The former head of the CIA and the National Security Agency in the US has said he is aware of hard evidence that Huawei Technologies has spied for the Chinese government, the Australian Financial Review newspaper reports.
Michael Hayden said in an interview with the paper that Huawei had “shared with the Chinese state intimate and extensive knowledge of the foreign telecommunications systems it is involved with”.
“I think that goes without saying,” he said.
According to the newspaper, Hayden said intelligence agencies have hard evidence of spying activity by the world’s No 2 telecoms equipment maker. It did not detail that evidence.
Huawei, founded in 1987 by the former People’s Liberation Army officer Ren Zhengfei, has repeatedly denied being linked to the Chinese government or military, or receiving financial support from either.
Huawei’s global cybersecurity 0fficer, John Suffolk, described the comments made by Hayden as “tired, unsubstantiated, defamatory remarks” and challenged him and other critics to present any evidence publicly.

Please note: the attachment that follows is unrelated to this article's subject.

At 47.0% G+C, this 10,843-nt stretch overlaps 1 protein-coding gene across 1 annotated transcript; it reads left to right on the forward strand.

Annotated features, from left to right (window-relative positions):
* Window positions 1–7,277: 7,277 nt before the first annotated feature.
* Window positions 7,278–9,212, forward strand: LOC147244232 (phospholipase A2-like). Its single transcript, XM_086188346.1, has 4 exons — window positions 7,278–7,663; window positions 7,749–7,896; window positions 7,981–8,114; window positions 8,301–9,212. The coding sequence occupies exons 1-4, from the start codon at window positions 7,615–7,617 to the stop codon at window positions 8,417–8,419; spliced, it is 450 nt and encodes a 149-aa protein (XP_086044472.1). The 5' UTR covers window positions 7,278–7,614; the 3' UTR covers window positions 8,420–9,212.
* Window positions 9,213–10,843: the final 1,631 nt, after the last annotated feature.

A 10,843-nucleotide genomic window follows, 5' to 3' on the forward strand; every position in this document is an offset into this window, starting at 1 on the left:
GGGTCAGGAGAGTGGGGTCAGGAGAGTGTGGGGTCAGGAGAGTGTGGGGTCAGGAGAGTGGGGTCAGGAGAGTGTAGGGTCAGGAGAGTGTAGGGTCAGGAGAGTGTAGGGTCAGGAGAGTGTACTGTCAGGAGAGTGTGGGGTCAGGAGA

“Huawei meets the communication needs of more than a third of the planet and our customers have the right to know what these unsubstantiated concerns are,” Suffolk said in a statement emailed to Reuters. “It’s time to put up or shut up.”
The report came a day after Britain announced it would review security at a cyber centre in southern England run by Huawei to ensure that the British telecommunications network was protected.
In October 2012, the US House of Representatives’ intelligence committee urged American firms to stop doing business with Huawei and ZTE Corporation, warning that China could use equipment made by the companies to spy on certain communications and threaten vital systems.